If you're self-employed and you want to lower your tax bill, then opening a self-employed, or individual 401(k) plan before Dec. 31 could be smart. These "solo" 401(k) plans offer tax-savvy benefits that can significantly reduce the IRS's tax bite.

Is a solo 401(k) plan right for you? Read on to find out.


Sorry, Uncle Sam!

Self-employed 401(k) plans work like regular employer-sponsored 401(k) plans, and that means entrepreneurs can contribute pre-tax money to them as an employee and as an employer.

The ability to "double-dip" as employer and employee gives individual 401(k) plans a big advantage over other retirement savings options, such as simplified employee pension, or SEP IRA, plans.

While solo 401(k)s allow for contributions as both worker and boss, SEP IRAs only allow contributions from an employer. The amount that can be contributed to a SEP IRA is significant (25% of net income, or $54,000, whichever is less, in 2017), but solo 401(k)s often allow you to contribute substantially more money. In 2017, 100% of compensation, up to $18,000, can be contributed to a solo 401(k) as an employee, plus another 25% can be contributed as an employer, up to a total of $54,000 in 2017.

Further, while SEP IRA plans don't allow individuals over age 50 to contribute catch-up contributions, solo 401(k) plans do. In 2017, people age 50 and up can sock away an additional $6,000 in a solo 401(k) plan.

To illustrate how much more money an entrepreneur can shelter from taxes by using an individual 401(k) plan, I used Vanguard's calculator to estimate how much money could be contributed to a SEP IRA or a solo 401(k), assuming a net business profit of $100,000.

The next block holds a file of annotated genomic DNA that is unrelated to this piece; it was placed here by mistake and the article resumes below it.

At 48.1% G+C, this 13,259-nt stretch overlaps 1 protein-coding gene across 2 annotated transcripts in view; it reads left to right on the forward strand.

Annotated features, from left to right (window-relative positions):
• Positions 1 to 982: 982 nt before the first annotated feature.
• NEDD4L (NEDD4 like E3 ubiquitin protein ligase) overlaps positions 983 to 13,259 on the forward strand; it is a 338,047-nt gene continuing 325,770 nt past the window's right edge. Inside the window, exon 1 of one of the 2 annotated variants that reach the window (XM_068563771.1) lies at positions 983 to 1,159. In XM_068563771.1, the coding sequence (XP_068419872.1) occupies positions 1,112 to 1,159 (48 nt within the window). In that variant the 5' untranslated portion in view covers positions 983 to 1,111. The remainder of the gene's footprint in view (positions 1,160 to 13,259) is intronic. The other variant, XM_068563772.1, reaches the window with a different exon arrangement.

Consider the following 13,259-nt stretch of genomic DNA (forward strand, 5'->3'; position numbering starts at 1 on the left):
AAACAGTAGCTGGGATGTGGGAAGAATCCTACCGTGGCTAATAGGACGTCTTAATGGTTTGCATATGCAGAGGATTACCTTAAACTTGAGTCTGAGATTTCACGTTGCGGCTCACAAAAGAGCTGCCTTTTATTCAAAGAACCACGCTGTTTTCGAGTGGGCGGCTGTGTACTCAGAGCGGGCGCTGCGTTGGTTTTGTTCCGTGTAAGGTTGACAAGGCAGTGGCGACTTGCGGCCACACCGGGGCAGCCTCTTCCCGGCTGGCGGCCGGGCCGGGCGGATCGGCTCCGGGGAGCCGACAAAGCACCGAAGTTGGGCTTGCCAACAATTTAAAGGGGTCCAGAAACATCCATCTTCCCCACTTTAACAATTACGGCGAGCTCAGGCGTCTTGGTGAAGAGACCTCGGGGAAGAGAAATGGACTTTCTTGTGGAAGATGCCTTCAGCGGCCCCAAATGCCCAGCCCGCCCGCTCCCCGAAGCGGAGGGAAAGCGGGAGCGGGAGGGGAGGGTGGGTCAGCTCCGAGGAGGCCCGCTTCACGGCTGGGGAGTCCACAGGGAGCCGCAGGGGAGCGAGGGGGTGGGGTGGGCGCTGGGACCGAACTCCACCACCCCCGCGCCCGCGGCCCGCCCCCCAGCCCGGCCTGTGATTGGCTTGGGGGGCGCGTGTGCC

In this scenario, someone under 50 years old could contribute a whopping $36,587.05 to a solo 401(k) plan, or only $18,587.05 in a SEP IRA. If that person is 50 or up, then an extra $6,000 can be put into the solo 401(k) plan via the catch-up contribution, too.


What's the catch?

You can't open up a self-employed/individual/solo 401(k) plan if you have any common law employees; however, independent contractors are OK.

Solo 401(k)s can also be more expensive and complicated to open and administer than a SEP IRA. Also, an individual 401(k)'s has to be opened by Dec. 31 of the year for which your first contribution will be made, which means that entrepreneurs who are interested in setting one up for 2016 don't have much time to fill out their documents.

Other things to consider

A solo 401(k) plan has to be opened by Dec. 31 to contribute for 2016, but the actual contribution to the account can be delayed until you file your taxes in April.

Also, if you're worried that expenses and administrative burdens of a solo 401(k) might be too big of a hurdle for you to overcome, don't panic. Brokerages and mutual funds are eager to win an entrepreneur's business, and as a result, costs have fallen. Importantly, big fund families often provide help with getting these plans up and running, too. As always, if your tax situation is complex, take the time to sit down with your accountant before making any contributions.